It’s possibly the most famous verse in Scripture.
Maybe you learned it in church or from a parent or a grandparent. Maybe you heard someone talk about it. Maybe you just saw the sign in the end zone when your team kicked the field goal.
That verse is John 3:16: For God so loved the world, that he gave his only begotten Son, that whosoever believeth in him should not perish, but have everlasting life.
Recently we focused on the part that says, “For God so loved the world…” If you are interested in reading more about it, click here.
This post will concentrate on the words, “he gave his only begotten son.”
Have you ever been around a truly generous person? Truly generous people give of themselves and they pour themselves, their resources in to everything they do.
Generous people will be the first to step up to volunteer. They will be the ones who do the jobs that no one else wants to do.
Truly generous people aren’t usually the ones who are leading the griping and complaining in an organization. Those things tear others down; generosity builds people up. Generosity and those other things simply can’t exist in the same space in a heart.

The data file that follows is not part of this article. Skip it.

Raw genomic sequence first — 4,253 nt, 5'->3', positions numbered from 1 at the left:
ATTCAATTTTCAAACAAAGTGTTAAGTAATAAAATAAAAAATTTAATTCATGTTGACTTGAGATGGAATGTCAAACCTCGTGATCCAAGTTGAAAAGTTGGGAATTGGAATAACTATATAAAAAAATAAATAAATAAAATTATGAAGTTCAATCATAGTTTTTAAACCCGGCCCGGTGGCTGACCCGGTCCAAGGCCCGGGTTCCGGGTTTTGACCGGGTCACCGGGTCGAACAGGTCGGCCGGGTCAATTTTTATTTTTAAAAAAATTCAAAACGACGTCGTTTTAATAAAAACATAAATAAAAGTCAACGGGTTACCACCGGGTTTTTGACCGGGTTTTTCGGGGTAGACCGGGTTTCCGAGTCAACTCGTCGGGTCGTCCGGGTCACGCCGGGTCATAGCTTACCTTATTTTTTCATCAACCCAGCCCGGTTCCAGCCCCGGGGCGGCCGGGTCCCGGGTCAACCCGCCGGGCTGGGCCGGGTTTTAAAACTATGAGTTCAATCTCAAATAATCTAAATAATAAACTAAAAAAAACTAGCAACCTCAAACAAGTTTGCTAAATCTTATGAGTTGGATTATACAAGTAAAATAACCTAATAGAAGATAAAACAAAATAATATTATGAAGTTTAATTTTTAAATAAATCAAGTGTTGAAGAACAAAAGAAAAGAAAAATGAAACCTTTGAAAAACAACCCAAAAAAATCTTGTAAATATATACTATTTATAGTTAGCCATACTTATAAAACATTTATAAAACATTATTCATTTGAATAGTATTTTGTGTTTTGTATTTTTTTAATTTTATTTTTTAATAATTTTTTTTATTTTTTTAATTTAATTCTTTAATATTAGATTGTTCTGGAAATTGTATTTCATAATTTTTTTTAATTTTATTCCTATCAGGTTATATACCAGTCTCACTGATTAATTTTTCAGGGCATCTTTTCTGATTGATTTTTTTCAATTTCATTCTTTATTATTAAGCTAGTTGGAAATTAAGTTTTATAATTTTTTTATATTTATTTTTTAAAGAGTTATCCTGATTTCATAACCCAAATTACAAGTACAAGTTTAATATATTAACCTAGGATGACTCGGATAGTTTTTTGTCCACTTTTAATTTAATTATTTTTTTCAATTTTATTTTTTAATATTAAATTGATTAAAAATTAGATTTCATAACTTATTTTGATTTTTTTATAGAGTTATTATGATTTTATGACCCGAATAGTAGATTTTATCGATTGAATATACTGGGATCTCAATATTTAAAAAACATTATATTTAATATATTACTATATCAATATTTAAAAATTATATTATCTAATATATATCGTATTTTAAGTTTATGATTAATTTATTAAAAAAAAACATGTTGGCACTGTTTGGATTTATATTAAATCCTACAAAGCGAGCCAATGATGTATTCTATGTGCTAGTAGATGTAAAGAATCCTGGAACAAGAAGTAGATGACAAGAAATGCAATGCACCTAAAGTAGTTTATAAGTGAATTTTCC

I think of all of generous people I’ve encountered in life and I think about all of the amazing things I’ve had a chance to see them do. Then, it hits me.
Their generosity pales in comparison to the generosity we find in John 3:16. We can give, but we can’t “out-give” God.
What did God give? God gives his “only begotten son.” Begotten isn’t a word that you are probably dropping in your daily conversations. It’s a “King James Bible” kind of word.
Begotten is a word that is sometimes used in reference to only children — sons and daughters. It essentially means “one of a kind, the only.” In this verse, it refers to Jesus, the only Son of God.
When God gives, God gives in a sacrificial way. God gives of himself, God gives his son.
And interestingly, the response to Jesus was mixed. Some loved him and followed him. Many rejected him.
God gives his son who is the perfect gift and some walked away because Jesus didn’t meet their expectations. They wanted a king. They wanted someone to raise the army. They wanted someone to drive the Romans out.
And they get Jesus. Jesus is not the king that people expect, but he’s the savior we desperately need.
Today, I’m thankful for a God who gives and gives and gives for all of creation. Maybe the response I need to make and consider is that I should be more willing to give of myself. Maybe I realize that God gives all, Jesus gives 100 percent and I struggle to give a mere fraction of my time in a year to worship and praise him.
God gives. Now, how do we respond?
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